The 10 Best Seafood Shacks in the U.S.

The 10 Best Seafood Shacks in the U.S.


The 10 Best Seafood Shacks in the U.S.

If you drew a Venn diagram outlining the best qualities of a seafood shack and the best qualities of a dive bar, the two would have more in common than not. A great seafood shack, like a great dive bar, should have no more than two televisions, and bonus if there are none whatsoever. A great seafood shack, like a great dive bar, should be affordable. A great seafood shack, like a great dive bar, should be the kind of place where all classes of people from all walks of life can feel comfortable congregating together, rubbing elbows on the well-worn bar top (or tree stump, if the case may have it), and generally forgetting about the places from whence they came.

And if we’re getting to the heart of what makes a great seafood shack, that convivial air is paramount. That, and the food, of course. As restaurateur Aaron Lefkove, co-owner of two supremely successful Littleneck outposts in New York City, put it to me recently, the inspiration for opening a New England-style seafood spot in Brooklyn came about in the most casual way possible: at a backyard barbecue with his friend and business partner, Andy Curtin. “We literally started talking while grilling clams,” he told me. “We were like, ‘Oh, a place like this is dope. There’s nowhere like this near us other than on Long Island – we should make this happen.'”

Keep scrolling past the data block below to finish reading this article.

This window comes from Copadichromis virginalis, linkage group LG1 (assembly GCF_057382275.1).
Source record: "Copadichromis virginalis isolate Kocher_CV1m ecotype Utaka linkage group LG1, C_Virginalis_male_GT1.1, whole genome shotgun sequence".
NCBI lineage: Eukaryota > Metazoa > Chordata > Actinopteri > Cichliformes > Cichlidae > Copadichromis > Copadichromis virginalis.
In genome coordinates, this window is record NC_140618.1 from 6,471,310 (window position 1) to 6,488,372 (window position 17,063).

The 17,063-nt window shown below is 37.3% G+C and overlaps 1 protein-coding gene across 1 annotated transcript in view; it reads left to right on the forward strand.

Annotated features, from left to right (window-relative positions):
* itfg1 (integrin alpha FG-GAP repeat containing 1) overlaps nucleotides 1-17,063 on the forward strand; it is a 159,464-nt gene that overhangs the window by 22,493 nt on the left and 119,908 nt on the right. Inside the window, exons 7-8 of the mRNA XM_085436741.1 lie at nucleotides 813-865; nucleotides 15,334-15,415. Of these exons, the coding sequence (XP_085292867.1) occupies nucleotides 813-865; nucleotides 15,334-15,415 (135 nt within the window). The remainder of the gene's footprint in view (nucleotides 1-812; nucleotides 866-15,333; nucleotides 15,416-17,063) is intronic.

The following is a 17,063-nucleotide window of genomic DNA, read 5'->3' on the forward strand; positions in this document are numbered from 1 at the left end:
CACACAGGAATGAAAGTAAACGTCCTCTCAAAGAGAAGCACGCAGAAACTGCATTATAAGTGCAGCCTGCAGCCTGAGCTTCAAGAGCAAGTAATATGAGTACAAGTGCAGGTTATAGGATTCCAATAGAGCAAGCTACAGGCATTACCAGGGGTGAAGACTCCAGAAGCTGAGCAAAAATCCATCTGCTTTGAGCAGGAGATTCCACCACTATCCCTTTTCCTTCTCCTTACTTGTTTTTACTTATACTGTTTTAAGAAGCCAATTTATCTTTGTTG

Of course, with great (albeit casual) inspiration comes great responsibility. “It was important for us to get the food right,” Lefkove noted. “We needed to do that justice. The food we serve is very much of a certain geographical region – the full-bellied clam roll, steamers, lobster roll, raw oysters – those are the staples. Those share the same DNA with the stuff you’d find a clapboard shack on the side of the road.”

Décor was important as well. “Aesthetically, we walk a fine line between tasteful and becoming a Long John Silver’s,” Lefkove joked. That’s intentional, too. In my recent search for the greatest seafood shacks in America – or, at least, the greatest “clapboard shack”-style seafood shacks in America – one trend became clear: an inverse relationship between fanciness and food quality. Indeed, what tied the best seafood shacks together – and this research, while not exhaustive, was certainly exhausting – was a universal disregard for interior decorating. The best places let the natural atmosphere communicate authenticity for them. Put simply: when you’re on the waterfront, you don’t need nice seat cushions. When you’ve got a view of the Pacific, and you’re serving hours-old catch of the day, you don’t need to worry about silverware because a basket and some toothpicks will do.

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How to Size a Crab

Baltimore Sun Article May 2013

First in a three-part series on crabs.
For Marylanders, crabs are more than a menu item. They’re a way of life.